Omega 3 and cancer
Posted by Jonathan Chamberlain on June 7, 2010
Cancer: The Complete Recovery Guide – www.fightingcancer.com
Omega 3 and Cancer
Ralph Moss reports that DHA, the most unsaturated of fatty acids, has been found to have a curative, stabilising and protective effect against neuroblastoma. Read his report here
DHA is found most readily in fish oils. Fish oil contains two omega-3 fatty acids: eicosapentaenoic acid (EPA) and docosahexaenoic acid (DHA). Flaxseed oil – the basis of the Budwig Protocol – on the other hand, is rich in alpha-linolenic acid, which is the parent fatty acid to DHA and EPA.
Your body converts alpha-linolenic acid rapidly into EPA, and more slowly into DHA. Roughly 11 grams of alpha-linolenic acid is needed to produce one gram of DHA and EPA. However, a diet that’s rich in trans-fatty fatty acids, for instance, will interfere with this conversion of alpha-linolenic acid into EPA and DHA. Trans-fatty acids are found in foods such as cookies, some types of margarine, chips, cakes, and popcorn. Anytime you see hydrogenated oil on the ingredients label of a food, there are probably some trans-fatty acids in there somewhere.
Certain components of dietary oils called omega-3 unsaturated fatty acids, or ω-3 “UFAs” for short, have been consistently found to kill cancer cells or slow cancer growth. These effects are reported in hundreds of published medical studies, including some successful preliminary tests with patients, over the past three decades (see background and other tabs for review articles and details).
A study published in December 20093 indicated new possibilities for clinical efficacy using high doses of these agents. The study tested 22 fresh human tumor specimens of five cancer types using an advanced assay system that is highly predictive of clinical response. Tumor kill was total in each case once a critical high concentration of these agents was achieved, with no effect much below that concentration. The need for high doses of these agents has also been demonstrated in one animal study and in a set of clinical (human) studies that achieved successful anti-cancer response when agents were injected directly into tumor, but no effect with lower levels of agents obtained through oral or intravenous administration.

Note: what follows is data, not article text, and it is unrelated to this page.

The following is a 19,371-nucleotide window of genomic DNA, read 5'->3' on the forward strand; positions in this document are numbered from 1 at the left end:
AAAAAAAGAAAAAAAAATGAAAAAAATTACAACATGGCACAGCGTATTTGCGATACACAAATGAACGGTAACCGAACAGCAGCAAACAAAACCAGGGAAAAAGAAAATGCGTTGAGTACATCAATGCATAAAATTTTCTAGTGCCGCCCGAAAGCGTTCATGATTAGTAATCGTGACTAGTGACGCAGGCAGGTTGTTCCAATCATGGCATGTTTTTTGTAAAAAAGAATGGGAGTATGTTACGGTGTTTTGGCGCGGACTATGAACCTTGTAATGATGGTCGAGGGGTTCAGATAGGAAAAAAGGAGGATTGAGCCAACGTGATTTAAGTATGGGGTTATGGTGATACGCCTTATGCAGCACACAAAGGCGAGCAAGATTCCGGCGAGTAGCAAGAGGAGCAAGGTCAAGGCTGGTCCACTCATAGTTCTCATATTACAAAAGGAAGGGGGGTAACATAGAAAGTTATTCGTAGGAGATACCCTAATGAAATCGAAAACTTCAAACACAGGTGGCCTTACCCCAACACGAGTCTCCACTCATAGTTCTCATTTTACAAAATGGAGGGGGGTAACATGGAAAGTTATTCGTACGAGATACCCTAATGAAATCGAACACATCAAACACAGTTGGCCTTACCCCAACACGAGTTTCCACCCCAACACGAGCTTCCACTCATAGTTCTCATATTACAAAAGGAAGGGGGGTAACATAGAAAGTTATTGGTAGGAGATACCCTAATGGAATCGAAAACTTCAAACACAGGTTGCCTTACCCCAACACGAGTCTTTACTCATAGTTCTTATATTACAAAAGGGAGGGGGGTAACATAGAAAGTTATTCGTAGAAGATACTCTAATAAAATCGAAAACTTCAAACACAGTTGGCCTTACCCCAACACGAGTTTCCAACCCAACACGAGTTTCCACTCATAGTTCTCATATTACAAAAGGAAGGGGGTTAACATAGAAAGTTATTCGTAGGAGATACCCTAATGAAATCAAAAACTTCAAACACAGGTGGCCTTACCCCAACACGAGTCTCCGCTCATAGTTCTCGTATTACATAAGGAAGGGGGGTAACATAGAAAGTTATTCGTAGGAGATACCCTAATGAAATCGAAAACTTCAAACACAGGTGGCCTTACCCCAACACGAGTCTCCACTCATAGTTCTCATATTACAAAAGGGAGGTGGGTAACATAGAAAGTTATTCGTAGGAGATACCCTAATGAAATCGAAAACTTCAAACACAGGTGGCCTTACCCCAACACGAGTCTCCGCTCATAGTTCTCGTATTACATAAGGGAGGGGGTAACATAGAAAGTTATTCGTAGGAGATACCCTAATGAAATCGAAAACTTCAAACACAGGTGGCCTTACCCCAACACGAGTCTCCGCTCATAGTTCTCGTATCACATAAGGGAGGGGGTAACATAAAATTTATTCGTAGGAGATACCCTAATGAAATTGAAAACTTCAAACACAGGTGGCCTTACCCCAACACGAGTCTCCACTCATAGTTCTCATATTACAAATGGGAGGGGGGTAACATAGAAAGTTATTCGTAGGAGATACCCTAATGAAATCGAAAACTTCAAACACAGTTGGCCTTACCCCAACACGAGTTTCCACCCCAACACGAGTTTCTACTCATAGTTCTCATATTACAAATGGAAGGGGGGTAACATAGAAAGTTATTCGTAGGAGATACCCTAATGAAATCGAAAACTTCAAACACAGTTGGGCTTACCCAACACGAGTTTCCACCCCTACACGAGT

This UFA-based cancer treatment approach is one of many lines of investigational treatment currently being pursued, with one anomalous feature: at this preliminary stage of study, dietary administration of these agents offers best possibilities for both efficacy and safety. It is thus possible for an informed patient to independently pursue this approach (if circumstances make this a viable and preferred option). Achieving the very high blood levels of such agents over hours required to penetrate and kill cancer cells, however, is not easy. Under normal conditions, molecules of these agents are carried in blood in inert, albumin-bound form, and thus drinking even gallons of an ω-3-rich dietary oil alone would likely have no effect.
Fasting, exercise and caffeine, however, are each highly effective in mobilizing fats from inert to active, unbound form. A regimen combining ingestion of flaxseed oil, consisting of 55% of the ω-3 UFA agent alpha-linolenic acid, in quantities on the order of a pint daily, with these three other effects over a three or four day period, can yield levels of active agent exceeding the tumor kill threshold found in the December 2009 study. Furthermore, this combination regimen can yield these high levels of active agent for the cumulative several-hour period required to fully penetrate into tumor cell membranes. Ingestion of the required daily quantity of oil in a reasonably palatable blend is well tolerated by a person with normal digestion, and the exercise required, about 90 minutes at the exertion level of power walking with intermittent breaks permissible, requires active but not athletic fitness status.
A proposed mechanism of action3 of ω-3 UFA agents is disruption of the cancer cell membrane. Under normal conditions, cell membranes contain mostly saturated fatty acids, small molecules with a shape analogous to a clothespin, with only a minority of UFAs, larger molecules with shapes more akin to a shuttlecock. High blood levels of ω-3 UFAs will significantly increase the percentage composition of these larger molecules in all cell membranes, causing potential instability and permeability to harmful exogenous substances such as calcium ions. The key to the potential efficacy of this approach is the ability of normal cells to compensate for such UFA-induced membrane disruption using multifaceted mechanisms and well organized membrane-supporting structures that cancer cells appear to lack.
For further details of this approach go to